Hypothermia, How to Dress to Avoid It

avoid hypothermia

Many years ago, I spent a winter at a military base near Chicago.  The wind from the Great Lakes made the place miserable, often the wind chill was below zero.  Every morning we had to get up and march to chow in the dark.  We did not have good cold weather gear and put on everything we had.  We did not have long underwear.  Our dress consisted of fatigues, field jacket with liner, and a cotton hat.  We would then put on our heavy dress overcoat and use a towel for a scarf.  We just had thin leather gloves and no decent headgear.  By the time we had marched a mile to the chow hall we were frozen and sometimes on the verge of hypothermia

Since then I have learned a lot about how to dress for cold weather.  Now since many of you know that I live in California, you may wonder how I learned.  Well I live in the foothills of the Sierra Nevada Mountains and have spent time near Lake Tahoe and Truckee which have lots of snow and gets very cold.

In cold weather, wear multi layers.  You should start with a good base of long underwear.  Avoid the cheap cotton long underwear sold in the discount houses.  Fleece, polypropylene, or wool retains most of their insulating properties when wet.  They are the best choices.  Cotton loses its ability to insulate when wet and may cause you to suffer from hypothermia.

You should then have a good intermediate layer.  The purpose of this layer is to keep heat in and cold out, which is accomplished by trapping air between the fibers.  This layer should consist of a shirt and pair of pants made from fleece, polypropylene, or wool.  You should never wear blue jeans.  Cotton holds moisture and loses its insulating properties when damp.  A friend of mine who ran cold weather survival classes said that based on his experience he wouldn’t take students on a cold weather trip who wore jeans or cotton.  As an option (one I prefer) you may want to add a vest.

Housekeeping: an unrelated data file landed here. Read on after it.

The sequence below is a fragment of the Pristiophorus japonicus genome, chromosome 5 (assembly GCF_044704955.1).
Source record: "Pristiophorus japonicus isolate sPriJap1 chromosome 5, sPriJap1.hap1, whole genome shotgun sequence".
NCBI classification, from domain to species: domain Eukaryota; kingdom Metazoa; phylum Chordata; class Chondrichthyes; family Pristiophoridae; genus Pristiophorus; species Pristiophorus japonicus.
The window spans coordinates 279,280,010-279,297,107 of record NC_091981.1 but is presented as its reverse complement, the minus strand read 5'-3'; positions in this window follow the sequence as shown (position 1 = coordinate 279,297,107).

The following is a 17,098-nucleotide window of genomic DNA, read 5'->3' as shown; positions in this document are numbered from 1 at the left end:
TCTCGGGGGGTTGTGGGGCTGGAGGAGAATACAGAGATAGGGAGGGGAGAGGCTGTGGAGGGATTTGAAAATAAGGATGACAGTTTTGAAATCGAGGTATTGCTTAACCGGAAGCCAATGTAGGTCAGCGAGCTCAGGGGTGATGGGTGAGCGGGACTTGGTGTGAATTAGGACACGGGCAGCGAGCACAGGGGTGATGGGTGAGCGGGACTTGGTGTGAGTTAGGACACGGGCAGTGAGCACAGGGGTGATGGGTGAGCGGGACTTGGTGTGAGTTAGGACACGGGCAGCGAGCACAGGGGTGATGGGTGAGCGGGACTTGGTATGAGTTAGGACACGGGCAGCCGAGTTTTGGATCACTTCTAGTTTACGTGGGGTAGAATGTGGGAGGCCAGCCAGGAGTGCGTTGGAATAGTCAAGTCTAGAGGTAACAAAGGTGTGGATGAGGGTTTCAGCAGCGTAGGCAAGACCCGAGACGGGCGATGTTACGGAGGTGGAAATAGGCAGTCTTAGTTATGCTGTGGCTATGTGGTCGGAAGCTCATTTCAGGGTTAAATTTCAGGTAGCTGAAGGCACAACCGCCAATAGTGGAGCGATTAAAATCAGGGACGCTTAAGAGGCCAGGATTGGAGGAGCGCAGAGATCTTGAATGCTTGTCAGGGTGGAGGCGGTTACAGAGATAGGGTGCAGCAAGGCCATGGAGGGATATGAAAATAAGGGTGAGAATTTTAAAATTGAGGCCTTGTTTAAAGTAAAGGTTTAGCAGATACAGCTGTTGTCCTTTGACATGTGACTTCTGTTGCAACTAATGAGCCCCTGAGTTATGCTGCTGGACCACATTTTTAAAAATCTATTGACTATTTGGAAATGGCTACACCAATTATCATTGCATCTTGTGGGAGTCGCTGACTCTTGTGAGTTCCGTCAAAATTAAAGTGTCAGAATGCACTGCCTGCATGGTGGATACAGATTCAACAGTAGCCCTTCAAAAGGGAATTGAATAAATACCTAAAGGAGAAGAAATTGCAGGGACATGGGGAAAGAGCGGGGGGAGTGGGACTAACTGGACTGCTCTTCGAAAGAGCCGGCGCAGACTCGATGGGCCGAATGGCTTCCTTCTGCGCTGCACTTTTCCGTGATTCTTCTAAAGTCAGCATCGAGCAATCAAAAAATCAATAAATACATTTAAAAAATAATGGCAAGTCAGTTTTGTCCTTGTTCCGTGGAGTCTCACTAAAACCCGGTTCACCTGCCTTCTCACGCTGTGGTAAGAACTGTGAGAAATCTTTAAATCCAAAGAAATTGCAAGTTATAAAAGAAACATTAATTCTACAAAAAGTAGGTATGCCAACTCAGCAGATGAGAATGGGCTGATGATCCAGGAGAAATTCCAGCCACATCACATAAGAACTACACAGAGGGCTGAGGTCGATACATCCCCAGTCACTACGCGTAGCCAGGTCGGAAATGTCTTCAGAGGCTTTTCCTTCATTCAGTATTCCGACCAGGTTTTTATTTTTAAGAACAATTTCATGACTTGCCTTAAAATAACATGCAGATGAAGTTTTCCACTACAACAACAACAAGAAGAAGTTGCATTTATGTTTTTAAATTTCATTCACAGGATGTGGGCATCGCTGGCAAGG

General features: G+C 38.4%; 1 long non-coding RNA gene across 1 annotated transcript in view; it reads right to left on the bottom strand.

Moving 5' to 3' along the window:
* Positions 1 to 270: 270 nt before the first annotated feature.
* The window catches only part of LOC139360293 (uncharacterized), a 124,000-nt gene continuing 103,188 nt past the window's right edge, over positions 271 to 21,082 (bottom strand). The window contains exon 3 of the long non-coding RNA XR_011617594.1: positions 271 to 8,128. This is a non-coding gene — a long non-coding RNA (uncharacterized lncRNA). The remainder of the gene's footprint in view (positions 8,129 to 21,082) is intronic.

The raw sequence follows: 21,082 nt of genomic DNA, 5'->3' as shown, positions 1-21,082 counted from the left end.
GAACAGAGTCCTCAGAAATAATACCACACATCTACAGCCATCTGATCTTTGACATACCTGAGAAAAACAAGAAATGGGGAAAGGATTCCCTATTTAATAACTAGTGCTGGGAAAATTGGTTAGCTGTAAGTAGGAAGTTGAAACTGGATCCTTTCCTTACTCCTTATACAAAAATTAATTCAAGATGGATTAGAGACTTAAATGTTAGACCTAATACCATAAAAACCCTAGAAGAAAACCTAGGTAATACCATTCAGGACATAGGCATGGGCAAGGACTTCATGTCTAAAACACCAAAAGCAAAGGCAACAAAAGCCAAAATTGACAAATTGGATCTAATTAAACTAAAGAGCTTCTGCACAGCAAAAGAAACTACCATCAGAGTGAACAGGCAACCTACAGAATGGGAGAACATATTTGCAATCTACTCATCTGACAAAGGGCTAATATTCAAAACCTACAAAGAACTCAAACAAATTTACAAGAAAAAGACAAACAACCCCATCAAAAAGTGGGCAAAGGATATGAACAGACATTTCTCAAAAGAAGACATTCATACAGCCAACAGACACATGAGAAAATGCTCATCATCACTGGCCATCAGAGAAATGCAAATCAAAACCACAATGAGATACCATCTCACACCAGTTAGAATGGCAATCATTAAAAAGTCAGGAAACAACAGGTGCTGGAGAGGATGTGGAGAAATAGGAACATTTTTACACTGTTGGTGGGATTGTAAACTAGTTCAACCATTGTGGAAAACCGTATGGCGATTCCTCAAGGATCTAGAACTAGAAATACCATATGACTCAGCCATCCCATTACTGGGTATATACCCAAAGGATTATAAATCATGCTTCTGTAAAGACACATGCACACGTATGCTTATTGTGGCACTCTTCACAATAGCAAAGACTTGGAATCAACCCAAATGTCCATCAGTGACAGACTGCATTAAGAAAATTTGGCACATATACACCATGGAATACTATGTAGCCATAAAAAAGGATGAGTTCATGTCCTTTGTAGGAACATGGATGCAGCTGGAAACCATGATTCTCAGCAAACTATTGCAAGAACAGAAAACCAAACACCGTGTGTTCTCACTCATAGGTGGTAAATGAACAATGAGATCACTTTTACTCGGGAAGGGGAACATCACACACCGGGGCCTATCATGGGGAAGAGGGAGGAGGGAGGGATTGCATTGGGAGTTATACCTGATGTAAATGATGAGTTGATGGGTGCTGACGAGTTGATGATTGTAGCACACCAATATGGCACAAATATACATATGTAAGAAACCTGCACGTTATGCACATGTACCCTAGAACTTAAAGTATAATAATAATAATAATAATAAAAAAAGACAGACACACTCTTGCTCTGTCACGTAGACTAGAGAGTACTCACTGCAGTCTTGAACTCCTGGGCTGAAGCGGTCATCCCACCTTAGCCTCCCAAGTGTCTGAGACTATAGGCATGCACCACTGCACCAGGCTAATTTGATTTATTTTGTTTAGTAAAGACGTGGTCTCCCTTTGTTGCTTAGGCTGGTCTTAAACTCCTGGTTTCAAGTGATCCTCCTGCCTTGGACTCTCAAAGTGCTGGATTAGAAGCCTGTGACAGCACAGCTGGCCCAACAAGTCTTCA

The outer layer, pants and jacket should be water/wind resistant, but breathable to let perspiration evaporate.  It is best if this layer has a hood.

Wear a good pair of gloves or mittens and do not forget to cover your head.  In some circumstances, you can lose up to 50% of your body heat through your uncovered head and neck.  A fleece neck gaiter (like a collar) or facemask is necessary on very cold days.  Mittens, in general, are warmer than gloves, but offer you less dexterity.  Consider the type of activity you’ll be doing.  Personally, I like wool gloves with a removable waterproof outer shell.

Keep your feet warm with two pairs of socks and a good pair of boots.  This is a minimum for cold weather.  If you are in wet weather or snow, make sure your boots will repel moisture.

The reason that layering works is that it gives you the ability to control your body heat.  Layering gives you the flexibility to add or remove layers, depending on the weather and your activity.  If you are to warm, you will sweat and collect moisture in your clothes.  Layering also traps air between the layers providing additional insulation.

I am still a big believer in wool, there is a reason our ancestor depended on it. Untreated wool still has the fatty lanolin from the original animal and can be almost waterproof.  Even fine wools give you some protection.  Wool fibers are highly absorbent and can soak up around 20% of their weight in water before it starts to leak through.  Sailors and fishermen in extremely wet and cold climates have traditionally worn tightly woven sweaters of raw wool for their protection.  Wet wool will keep you warmer than other fabrics when wet, but you will still be cold until it dries.  The best thing is to stay dry and  avoid hypothermia.



2 thoughts on “Hypothermia, How to Dress to Avoid It”

  1. The following is from Winter Annual Refresher Training we use with our volunteer CERT, Medical Reserve Corps and Ski Patrol.

    An important factor in any winter operations is hypothermia awareness, prevention of cold weather exposure injuries and prompt treatment of affected personnel.

    Prevention = COLD — Cover, Overexertion, Layers, Dry


    Wear a hat or other protective covering to prevent body heat from escaping from your head, face and neck. Cover your hands with mittens instead of gloves. Mittens are more effective than gloves because mittens keep your fingers in closer contact with one another.